I am lecturer and biological sciences researcher based at Edinburgh Napier University. My research covers a wide range of topics, including evolution, sexual selection, animal communication, ‘gene drives’ (genes that bias the mechanisms of inheritance to favour their own transmission), the representation of women in STEM careers, and ‘meta-science’ (i.e. research about the process of science itself). I combine empirical work on insects such as fruitflies and social insects (bees/ants/wasps) with theoretical models, modern genetics methods (e.g. GWAS, methylome sequencing, transcriptome sequencing), meta-analysis, and computational text mining of large datasets. Currently, I am engaged in research on a large dataset (the UK BioBank, with genome sequence data on 500,000 subjects) to better understand the evolutionary genetic basis for human disease. I am also examining the role of DNA methylation in controlling development into a queen or a worker in honeybees.
Following my BSc and PhD at the University of Sheffield, I won a Marie Curie Fellowship and moved to Copenhagen University, where I made major advances in the study of queen pheromones in the social insects, publishing a dozen papers on this topic. I then moved to Australian National University in Canberra, initially as post-doc and then later as an independent researcher funded by a 3-year Discovery Early Career Researcher Award (DECRA) fellowship. My research in Canberra focused on sexual selection and diverse topics in evolutionary biology, and I published 24 papers while on the fellowship. In 2016, I was appointed to a permanent Senior Lecturer position at the University of Melbourne, where I continued to conduct evolutionary biology research and win grant funding, as well as teaching regularly on evolution and genetics. At Melbourne my research group focused on empirical research on fruit flies and honeybees, as well as computational topics.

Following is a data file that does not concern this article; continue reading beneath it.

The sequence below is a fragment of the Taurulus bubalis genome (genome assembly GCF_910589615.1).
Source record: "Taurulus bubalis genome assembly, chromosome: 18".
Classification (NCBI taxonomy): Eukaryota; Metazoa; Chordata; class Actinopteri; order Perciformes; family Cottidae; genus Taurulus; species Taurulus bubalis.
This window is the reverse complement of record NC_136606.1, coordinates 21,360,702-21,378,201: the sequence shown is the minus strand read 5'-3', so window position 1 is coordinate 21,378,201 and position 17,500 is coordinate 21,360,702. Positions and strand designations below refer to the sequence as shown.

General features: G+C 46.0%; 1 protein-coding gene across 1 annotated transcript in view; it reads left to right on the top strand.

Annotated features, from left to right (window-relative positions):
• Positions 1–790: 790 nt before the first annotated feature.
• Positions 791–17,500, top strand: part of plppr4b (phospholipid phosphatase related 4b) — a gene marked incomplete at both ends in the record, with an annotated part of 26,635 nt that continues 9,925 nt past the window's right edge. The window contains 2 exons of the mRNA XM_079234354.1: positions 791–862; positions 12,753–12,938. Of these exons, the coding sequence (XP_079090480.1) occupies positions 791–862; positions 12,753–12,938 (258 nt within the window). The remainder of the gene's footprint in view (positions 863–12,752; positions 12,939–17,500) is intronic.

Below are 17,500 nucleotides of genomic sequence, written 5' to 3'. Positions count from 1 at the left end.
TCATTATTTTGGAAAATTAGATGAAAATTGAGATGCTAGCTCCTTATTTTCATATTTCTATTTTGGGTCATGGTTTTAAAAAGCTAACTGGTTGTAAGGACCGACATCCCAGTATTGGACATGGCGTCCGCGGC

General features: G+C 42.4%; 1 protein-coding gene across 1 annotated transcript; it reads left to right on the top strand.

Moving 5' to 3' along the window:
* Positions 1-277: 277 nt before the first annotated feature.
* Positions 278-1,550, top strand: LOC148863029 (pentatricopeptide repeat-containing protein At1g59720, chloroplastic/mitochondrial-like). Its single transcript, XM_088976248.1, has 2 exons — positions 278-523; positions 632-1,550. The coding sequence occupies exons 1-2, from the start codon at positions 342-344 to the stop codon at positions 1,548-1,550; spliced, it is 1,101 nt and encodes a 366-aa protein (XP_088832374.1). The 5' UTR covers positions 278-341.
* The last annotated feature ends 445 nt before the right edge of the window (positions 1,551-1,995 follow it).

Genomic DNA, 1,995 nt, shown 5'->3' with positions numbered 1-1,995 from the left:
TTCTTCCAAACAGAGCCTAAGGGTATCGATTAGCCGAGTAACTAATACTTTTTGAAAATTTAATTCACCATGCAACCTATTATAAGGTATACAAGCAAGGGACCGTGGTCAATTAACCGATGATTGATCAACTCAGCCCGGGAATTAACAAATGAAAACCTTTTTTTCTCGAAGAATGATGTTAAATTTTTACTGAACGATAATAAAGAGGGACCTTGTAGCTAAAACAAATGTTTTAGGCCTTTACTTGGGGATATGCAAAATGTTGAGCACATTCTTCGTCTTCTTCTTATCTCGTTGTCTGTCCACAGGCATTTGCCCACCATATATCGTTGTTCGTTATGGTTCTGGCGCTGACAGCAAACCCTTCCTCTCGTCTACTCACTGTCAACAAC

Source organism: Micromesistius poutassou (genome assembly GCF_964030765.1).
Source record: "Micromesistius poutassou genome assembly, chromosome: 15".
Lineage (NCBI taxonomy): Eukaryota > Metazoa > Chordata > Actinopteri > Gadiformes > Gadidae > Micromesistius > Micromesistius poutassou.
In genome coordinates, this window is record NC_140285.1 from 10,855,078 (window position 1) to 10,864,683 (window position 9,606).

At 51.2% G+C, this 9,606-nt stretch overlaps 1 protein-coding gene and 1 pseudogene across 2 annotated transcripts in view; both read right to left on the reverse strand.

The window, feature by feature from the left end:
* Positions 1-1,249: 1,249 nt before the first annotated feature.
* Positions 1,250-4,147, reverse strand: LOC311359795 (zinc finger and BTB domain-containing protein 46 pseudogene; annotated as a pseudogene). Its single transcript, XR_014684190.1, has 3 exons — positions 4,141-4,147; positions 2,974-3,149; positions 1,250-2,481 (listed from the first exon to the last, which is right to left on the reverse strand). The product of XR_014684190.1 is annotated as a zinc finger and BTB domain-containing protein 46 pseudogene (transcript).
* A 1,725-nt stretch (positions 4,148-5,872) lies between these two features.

I moved to Edinburgh Napier University in January 2021. Thus far I have primarily focused on evolutionary genomics analysis of large datasets from humans, fruit flies, and honeybees, as well as developing our teaching in the subject areas of animal behaviour, research methods, and statistics. I have lead two modules, namely Research Methods (which comprises a dissertation and also statistics and R coding), and Animal Behaviour (which comprises lectures, tutorials, coursework and an essay assignment). I also lecture in Advances in Animal Behaviour (on specialised topics in behavioural ecology), Scientific Enquiry (on statistics), and Genes & Inheritance (on population genetics), supervise 4th year Research Project students, and co-teach the Portugal field course for Terrestrial Field Biology.
I am also the Commissioning Editor of the Journal of Evolutionary Biology, a busy role that involves commissioning special features for the journal. I am also active in the scientific society associated with this journal, the European Society for Evolutionary Biology (e.g. I chair a scheme called the Progress Meetings in Evolutionary Biology, which competitively funds research synthesis meetings).
Please see my personal webpage, www.lukeholman.org, for more information.